World Mental Health Day occurred last week, on the same day as Indigenous People’s Day / Columbus Day: If you weren’t aware of this, you’re not alone. Some call World Mental Health Day the world’s most neglected health problem day. Despite public awareness campaigns, celebrities and other public figures discussing their struggles with psychiatric disorders and more societal acceptance about mental illness — and the World Health Organization (WHO) reporting that 1 in 4 people will require some kind of mental health care during their lives – a stigma remains.
It’s arguable that this stigma is even greater in countries whose populations have suffered, and are suffering, the traumas of war and life under repressive governments, as well as natural disasters like the epic flooding in Pakistan last year and the famine in Somalia. The direct and indirect costs of mental illness are staggering: An analysis by the World Economic Forum has found that, in 2010, such costs totaled $2.5 trillion.
The prestigious British medical journal The Lancet recently published a series of papers as a follow-up to six papers and editorials about mental illness it published four years ago. Researchers have found that there’s been progress in figuring out what needs to be done to help those suffering from mental illness. A survey of 87 countries found that more than half said there was more awareness about mental illness than in the past.
But little progress in actually helping people has been made, in no small part because of a lack of funding linked to the continuing stigma about mental illness:
For example, an analysis of programs that address poverty — a fellow traveler with mental illness — show that just giving people money, in the form of microloans or cash, often doesn’t help. The study showed more consistent improvement with interventions such as individual or group talk therapy, or psychiatric drugs.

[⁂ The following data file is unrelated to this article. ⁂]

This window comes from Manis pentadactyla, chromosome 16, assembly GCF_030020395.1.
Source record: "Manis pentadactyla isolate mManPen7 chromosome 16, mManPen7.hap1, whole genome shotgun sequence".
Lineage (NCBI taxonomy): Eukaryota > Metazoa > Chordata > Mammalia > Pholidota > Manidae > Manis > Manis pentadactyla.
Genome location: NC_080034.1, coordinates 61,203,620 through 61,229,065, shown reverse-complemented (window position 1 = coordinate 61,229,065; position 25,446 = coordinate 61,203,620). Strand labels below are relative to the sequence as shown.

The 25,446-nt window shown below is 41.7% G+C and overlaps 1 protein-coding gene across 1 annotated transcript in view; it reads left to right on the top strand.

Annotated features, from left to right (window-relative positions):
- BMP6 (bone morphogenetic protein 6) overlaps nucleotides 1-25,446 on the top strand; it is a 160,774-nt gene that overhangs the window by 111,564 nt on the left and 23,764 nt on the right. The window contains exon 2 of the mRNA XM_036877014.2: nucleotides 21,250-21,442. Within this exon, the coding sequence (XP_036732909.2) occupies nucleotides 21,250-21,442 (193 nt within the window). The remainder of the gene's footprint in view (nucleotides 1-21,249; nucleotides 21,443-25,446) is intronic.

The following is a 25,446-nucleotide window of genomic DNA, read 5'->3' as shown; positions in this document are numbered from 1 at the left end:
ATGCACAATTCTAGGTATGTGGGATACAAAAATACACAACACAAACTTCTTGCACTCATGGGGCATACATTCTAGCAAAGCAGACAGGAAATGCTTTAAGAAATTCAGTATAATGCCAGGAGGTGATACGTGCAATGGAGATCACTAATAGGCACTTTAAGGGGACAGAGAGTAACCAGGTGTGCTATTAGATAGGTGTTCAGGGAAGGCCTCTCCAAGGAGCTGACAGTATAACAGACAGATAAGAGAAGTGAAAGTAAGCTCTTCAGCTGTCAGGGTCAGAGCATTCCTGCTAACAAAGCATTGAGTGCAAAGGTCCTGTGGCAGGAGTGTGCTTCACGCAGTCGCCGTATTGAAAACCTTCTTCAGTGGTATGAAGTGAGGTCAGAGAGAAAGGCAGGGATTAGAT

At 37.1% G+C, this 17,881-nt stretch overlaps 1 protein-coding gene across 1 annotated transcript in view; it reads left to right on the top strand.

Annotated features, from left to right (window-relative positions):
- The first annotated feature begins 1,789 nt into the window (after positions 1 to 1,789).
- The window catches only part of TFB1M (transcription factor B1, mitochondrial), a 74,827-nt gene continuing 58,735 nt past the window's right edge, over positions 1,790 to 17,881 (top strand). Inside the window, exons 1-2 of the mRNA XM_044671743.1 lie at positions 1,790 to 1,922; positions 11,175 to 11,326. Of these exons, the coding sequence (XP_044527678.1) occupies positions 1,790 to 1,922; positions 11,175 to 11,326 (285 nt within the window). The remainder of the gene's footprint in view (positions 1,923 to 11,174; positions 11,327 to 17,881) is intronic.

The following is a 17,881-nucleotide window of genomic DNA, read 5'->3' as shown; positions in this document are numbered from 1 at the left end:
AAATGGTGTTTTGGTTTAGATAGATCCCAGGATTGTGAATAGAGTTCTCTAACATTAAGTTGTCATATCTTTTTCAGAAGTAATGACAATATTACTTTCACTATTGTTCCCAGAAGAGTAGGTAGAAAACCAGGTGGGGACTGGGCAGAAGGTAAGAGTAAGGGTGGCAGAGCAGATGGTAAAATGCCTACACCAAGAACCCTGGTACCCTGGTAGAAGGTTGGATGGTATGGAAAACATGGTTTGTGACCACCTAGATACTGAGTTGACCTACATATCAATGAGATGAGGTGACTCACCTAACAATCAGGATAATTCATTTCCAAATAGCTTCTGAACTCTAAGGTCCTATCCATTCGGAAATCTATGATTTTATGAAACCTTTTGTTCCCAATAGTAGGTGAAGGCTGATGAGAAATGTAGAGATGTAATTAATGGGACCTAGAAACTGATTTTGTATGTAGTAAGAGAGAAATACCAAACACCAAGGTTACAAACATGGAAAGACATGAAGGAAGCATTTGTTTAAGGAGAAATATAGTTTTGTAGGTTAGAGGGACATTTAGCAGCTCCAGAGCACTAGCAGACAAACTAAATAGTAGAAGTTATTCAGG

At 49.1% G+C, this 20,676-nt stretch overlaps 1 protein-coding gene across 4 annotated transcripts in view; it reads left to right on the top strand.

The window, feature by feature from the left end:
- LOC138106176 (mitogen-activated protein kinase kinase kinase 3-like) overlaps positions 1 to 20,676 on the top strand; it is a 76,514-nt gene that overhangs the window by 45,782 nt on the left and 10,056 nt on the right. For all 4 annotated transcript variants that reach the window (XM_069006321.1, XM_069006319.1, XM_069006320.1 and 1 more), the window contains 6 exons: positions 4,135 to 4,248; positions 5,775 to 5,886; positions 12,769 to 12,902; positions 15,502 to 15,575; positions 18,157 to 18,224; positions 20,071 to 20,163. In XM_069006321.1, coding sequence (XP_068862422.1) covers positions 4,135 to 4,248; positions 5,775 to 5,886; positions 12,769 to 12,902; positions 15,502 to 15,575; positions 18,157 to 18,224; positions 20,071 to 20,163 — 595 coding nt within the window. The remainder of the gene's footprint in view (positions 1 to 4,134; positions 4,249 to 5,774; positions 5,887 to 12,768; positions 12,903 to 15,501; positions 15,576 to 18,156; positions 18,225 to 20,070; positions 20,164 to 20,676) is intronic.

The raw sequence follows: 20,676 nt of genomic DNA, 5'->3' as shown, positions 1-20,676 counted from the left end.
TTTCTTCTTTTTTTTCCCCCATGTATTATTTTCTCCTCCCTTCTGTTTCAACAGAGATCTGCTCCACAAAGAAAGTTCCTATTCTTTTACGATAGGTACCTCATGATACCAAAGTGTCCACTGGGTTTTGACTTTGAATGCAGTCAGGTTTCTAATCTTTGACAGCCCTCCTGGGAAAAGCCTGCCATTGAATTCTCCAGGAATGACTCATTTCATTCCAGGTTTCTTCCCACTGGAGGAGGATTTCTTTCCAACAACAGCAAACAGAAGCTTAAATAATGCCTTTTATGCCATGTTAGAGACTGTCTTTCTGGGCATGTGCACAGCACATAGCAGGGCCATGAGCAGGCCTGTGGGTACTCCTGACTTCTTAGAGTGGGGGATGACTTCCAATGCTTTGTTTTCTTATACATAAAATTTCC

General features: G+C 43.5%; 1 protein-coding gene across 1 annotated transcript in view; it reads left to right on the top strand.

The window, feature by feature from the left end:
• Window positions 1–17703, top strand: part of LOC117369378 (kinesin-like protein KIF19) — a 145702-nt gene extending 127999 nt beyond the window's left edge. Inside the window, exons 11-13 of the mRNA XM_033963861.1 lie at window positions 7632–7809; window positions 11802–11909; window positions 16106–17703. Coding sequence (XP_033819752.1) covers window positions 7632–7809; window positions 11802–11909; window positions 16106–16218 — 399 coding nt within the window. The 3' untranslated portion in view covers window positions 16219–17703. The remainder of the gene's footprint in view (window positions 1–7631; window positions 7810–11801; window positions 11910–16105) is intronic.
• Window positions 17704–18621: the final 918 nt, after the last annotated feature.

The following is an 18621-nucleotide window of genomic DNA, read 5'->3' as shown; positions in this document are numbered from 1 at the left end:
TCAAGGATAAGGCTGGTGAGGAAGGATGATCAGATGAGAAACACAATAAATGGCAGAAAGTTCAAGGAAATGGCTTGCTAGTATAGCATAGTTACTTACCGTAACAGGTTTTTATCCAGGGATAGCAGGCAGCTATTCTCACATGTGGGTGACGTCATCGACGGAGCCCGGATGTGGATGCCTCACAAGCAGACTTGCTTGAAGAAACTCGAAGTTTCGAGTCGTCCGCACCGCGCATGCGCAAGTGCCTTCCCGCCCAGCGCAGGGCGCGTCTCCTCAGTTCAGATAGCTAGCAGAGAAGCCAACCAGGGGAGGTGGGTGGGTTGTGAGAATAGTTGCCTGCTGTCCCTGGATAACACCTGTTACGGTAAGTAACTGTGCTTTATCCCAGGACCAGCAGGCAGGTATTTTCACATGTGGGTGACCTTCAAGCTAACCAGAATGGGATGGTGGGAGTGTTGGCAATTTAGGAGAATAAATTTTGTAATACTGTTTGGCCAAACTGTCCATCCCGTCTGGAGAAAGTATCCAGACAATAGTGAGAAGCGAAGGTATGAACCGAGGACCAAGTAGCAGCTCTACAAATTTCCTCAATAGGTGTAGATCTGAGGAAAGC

An analysis of psychiatric aid offered to victims of traumatic situations such as war or natural disaster found that at least for adults, psychotherapy and setting up social supports like education and group discussions helps. But the authors of the report say funders often lose interest after the initial crisis passes.
That’s a common refrain. Spend any time talking to folks who work with mentally ill people in poor countries, and they’ll tell you that they consider their programs seriously underfunded, in no small part because of stigma. “Many people don’t want to be associated with mental illness,” says Julius Kayiira, who runs Mental Health Uganda. And others “think there’s no hope,” he adds.
Indeed, there is growing evidence that mental illness and poverty “interact in a negative cycle” in low-income and middle-income countries. Even more, those with mental and psychosocial disabilities face violations of their human rights according to the UN Convention on the Rights of Persons with Disabilities (CRPD).
Vikram Patel of the London School of Hygiene and Tropical Medicine and a leader of the global health movement, identifies what I think is a key point, that many still do not consider mental illnesses to be real illnesses. For instance, in September, the UN sponsored a major conference on non-communicable diseases – cardiovascular diseases, lung diseases, diabetes and cancer — but mental illnesses were barely mentioned.
Noting that “there is no health without mental health,” Secretary-General Ban Ki-moon has called on the world to allocate more resources for mental illness. How can we send the message that we must prioritize mental illness; that, just like heart disease or cancer, mental illnesses can causes untold pain and suffering and even death?
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Photo of Nekbakhat, aged 50, who had to flee her home with her husband and five children in the middle of the night when the flood came in August 2010 in Pakistan, by DFID - UK Department for International Development
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